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M.S. Historic Preservation

Overview
The M.S. in Historic Preservation Program curriculum educates students to create new, future-oriented roles for built heritage that promote inclusive and resilient communities. With a particular focus on adapting to climate change and promoting social justice, the curriculum integrates humanist, scientific, and technological approaches necessary for students to shape the future of the profession: including the reuse of buildings, the design of adaptation technologies, planning and policy innovations, social and historical research, materials science and digital computation applied to the 3D scanning, documentation, assessment, monitoring, and care of built heritage. The program frames preservation both as an experimental form of creative expression and as a critical form of collective action guided by philosophical, ethical, and critical thinking, supported by evidence of its benefits to society, and enabled by emerging technologies and policy tools. We teach preservation as a social, material, and environmental process; as a way of thinking and acting through buildings and places of cultural significance to improve the built environment and people’s quality of life. The program’s curriculum and academic activities express an ongoing commitment to anti-racist systemic change as reflected in its anti-racism statement of purpose.

Founded in 1964 as the first Masters Program in Historic Preservation in the United States, the program embodies a pioneering spirit by continually questioning how the discipline actively responds to the changing social values and climate challenges associated with architectural and cultural heritage, so as to ensure that the historic built environment better serves present and future generations.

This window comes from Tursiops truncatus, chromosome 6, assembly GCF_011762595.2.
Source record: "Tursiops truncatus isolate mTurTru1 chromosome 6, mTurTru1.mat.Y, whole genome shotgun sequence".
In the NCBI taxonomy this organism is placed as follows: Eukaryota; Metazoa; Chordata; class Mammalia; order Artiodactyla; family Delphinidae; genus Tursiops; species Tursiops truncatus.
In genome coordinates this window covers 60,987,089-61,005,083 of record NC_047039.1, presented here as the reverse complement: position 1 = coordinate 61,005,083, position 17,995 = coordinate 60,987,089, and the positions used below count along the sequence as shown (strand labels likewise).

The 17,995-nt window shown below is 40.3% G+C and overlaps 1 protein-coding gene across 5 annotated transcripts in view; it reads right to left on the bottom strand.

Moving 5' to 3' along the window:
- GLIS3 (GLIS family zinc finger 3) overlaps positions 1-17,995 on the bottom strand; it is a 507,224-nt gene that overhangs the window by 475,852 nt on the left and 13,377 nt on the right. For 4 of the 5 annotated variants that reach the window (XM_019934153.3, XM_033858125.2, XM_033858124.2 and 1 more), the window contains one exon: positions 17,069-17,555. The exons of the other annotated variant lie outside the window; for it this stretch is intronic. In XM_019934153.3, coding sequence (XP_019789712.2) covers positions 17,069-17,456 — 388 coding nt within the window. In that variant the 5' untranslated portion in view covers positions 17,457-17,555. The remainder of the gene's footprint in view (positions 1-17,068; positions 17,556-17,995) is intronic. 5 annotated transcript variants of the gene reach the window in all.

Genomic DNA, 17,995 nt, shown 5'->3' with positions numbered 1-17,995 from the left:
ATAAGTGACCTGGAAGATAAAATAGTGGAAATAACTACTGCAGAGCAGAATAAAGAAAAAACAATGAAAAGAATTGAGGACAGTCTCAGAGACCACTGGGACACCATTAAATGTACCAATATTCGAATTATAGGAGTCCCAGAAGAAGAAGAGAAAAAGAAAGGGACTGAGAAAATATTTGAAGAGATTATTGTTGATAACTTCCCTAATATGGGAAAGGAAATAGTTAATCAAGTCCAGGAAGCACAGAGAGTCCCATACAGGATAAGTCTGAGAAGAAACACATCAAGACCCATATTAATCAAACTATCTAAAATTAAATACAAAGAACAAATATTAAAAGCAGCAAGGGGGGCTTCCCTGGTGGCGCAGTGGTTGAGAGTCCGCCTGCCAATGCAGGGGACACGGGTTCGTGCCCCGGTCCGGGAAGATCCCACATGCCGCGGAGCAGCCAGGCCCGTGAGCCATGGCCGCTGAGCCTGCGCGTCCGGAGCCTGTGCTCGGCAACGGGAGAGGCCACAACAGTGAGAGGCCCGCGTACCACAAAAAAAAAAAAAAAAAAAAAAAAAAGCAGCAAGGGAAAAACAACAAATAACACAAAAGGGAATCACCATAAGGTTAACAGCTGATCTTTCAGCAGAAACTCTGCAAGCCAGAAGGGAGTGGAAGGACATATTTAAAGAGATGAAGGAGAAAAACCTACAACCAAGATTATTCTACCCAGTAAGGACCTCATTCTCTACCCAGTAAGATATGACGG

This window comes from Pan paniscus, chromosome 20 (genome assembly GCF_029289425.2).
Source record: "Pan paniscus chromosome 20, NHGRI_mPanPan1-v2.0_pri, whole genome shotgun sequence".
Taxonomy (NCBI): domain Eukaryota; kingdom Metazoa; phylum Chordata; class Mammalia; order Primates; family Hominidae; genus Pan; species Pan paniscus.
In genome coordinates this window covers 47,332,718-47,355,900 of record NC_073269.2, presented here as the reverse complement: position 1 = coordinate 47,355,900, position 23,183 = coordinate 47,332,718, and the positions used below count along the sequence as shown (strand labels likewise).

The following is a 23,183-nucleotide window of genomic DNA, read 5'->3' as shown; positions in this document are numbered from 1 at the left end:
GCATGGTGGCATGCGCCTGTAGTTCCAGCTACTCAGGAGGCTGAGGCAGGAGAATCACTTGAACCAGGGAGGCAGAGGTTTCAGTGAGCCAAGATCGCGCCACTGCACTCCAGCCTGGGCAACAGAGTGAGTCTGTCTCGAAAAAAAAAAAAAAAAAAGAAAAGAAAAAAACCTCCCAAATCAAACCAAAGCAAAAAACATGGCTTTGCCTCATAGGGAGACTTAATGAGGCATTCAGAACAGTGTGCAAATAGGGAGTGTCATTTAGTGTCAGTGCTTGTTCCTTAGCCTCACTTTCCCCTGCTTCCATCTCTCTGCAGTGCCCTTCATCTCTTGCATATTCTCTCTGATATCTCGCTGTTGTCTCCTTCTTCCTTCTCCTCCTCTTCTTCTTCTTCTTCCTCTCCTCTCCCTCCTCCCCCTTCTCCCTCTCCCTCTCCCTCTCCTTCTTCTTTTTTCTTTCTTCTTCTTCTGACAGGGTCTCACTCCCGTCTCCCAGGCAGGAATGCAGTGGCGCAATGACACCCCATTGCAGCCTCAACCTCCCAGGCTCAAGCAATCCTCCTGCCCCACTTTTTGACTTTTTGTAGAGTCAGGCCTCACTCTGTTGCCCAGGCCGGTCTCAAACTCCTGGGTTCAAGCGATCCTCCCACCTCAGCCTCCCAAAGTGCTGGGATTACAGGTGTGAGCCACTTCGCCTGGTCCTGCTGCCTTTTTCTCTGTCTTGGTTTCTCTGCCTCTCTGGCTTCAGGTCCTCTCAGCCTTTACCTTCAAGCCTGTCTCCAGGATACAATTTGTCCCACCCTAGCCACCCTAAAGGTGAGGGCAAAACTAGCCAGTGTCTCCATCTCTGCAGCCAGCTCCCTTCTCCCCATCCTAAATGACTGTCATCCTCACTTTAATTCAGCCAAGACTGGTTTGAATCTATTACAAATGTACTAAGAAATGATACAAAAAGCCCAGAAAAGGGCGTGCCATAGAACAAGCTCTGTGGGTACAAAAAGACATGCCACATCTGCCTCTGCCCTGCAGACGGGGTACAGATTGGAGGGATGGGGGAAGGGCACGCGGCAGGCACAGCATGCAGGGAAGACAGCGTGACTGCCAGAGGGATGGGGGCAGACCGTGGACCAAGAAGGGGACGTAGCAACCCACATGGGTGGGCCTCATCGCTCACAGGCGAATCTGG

The program prepares its graduates in the theoretical and practical foundations of preservation so they can be agents of positive environmental, cultural, and social change. Students are drawn from multi-disciplinary backgrounds such as architecture, art history, history, urban planning, engineering, science, art, urban design, archeology, anthropology, sociology, philosophy and jurisprudence. Students bring to bear their respective interests on preservation. By focusing on historical, aesthetic, technological, environmental, social and political questions, the program cultivates deep engagement with the ideas and practices that constitute preservation, and the broad multi-disciplinary skill sets that it draws upon.

The program reflects a global outlook in its diverse faculty, alumni, visiting scholars, advanced researchers, as well as in the locales where students work. It emphasizes real-world engagement with buildings, sites and communities near campus and beyond. Through study and engaged research in New York and New Jersey, as well as countries such as Italy, Cuba, Ethiopia, France, Haiti, Mexico, Norway, and the United Kingdom students apply skills in the real world and co-create knowledge with multiple publics. Learning beyond the lab and classroom is likewise enhanced through faculty-led publications, research, public lectures and events such as the annual Fitch Colloquium.

Columbia GSAPP Preservation Technology Laboratory
Jorge Otero-Pailos, Director of the MS Historic Preservation Program at Columbia GSAPP introduces the School’s newly renovated Preservation Technology Laboratory. The lab re-opened in 2019 as a resource for Historic Preservation students and faculty, enabling cutting-edge research in preservation digital technology, materials science, and aesthetics. Read more about the Preservation Technology Laboratory.